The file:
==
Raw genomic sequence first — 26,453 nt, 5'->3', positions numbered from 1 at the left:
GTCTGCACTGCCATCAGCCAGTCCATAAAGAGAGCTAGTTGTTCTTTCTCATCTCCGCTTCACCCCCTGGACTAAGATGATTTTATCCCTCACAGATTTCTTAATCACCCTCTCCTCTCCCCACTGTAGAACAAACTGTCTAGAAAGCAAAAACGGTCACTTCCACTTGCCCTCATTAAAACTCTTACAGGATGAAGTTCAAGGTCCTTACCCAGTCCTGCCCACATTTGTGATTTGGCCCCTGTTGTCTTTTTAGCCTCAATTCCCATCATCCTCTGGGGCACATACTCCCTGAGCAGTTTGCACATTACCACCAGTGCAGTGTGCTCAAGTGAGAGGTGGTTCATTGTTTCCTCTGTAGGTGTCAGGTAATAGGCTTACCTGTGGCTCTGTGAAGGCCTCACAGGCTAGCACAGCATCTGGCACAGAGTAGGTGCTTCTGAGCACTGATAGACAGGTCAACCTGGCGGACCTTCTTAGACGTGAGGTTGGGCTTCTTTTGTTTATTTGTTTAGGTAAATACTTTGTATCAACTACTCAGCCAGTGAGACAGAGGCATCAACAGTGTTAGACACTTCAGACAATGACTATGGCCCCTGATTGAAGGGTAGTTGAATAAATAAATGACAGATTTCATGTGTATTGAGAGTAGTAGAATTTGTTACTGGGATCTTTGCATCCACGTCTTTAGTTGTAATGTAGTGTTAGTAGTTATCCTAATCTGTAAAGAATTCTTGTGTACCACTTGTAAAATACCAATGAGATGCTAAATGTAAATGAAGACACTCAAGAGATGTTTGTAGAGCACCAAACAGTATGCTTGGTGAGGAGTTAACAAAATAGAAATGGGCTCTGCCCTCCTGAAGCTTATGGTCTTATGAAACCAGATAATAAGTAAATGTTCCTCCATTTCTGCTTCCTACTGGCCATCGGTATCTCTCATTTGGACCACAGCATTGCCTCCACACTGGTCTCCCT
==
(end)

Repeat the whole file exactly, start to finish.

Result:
Raw genomic sequence first — 26,453 nt, 5'->3', positions numbered from 1 at the left:
GTCTGCACTGCCATCAGCCAGTCCATAAAGAGAGCTAGTTGTTCTTTCTCATCTCCGCTTCACCCCCTGGACTAAGATGATTTTATCCCTCACAGATTTCTTAATCACCCTCTCCTCTCCCCACTGTAGAACAAACTGTCTAGAAAGCAAAAACGGTCACTTCCACTTGCCCTCATTAAAACTCTTACAGGATGAAGTTCAAGGTCCTTACCCAGTCCTGCCCACATTTGTGATTTGGCCCCTGTTGTCTTTTTAGCCTCAATTCCCATCATCCTCTGGGGCACATACTCCCTGAGCAGTTTGCACATTACCACCAGTGCAGTGTGCTCAAGTGAGAGGTGGTTCATTGTTTCCTCTGTAGGTGTCAGGTAATAGGCTTACCTGTGGCTCTGTGAAGGCCTCACAGGCTAGCACAGCATCTGGCACAGAGTAGGTGCTTCTGAGCACTGATAGACAGGTCAACCTGGCGGACCTTCTTAGACGTGAGGTTGGGCTTCTTTTGTTTATTTGTTTAGGTAAATACTTTGTATCAACTACTCAGCCAGTGAGACAGAGGCATCAACAGTGTTAGACACTTCAGACAATGACTATGGCCCCTGATTGAAGGGTAGTTGAATAAATAAATGACAGATTTCATGTGTATTGAGAGTAGTAGAATTTGTTACTGGGATCTTTGCATCCACGTCTTTAGTTGTAATGTAGTGTTAGTAGTTATCCTAATCTGTAAAGAATTCTTGTGTACCACTTGTAAAATACCAATGAGATGCTAAATGTAAATGAAGACACTCAAGAGATGTTTGTAGAGCACCAAACAGTATGCTTGGTGAGGAGTTAACAAAATAGAAATGGGCTCTGCCCTCCTGAAGCTTATGGTCTTATGAAACCAGATAATAAGTAAATGTTCCTCCATTTCTGCTTCCTACTGGCCATCGGTATCTCTCATTTGGACCACAGCATTGCCTCCACACTGGTCTCCCT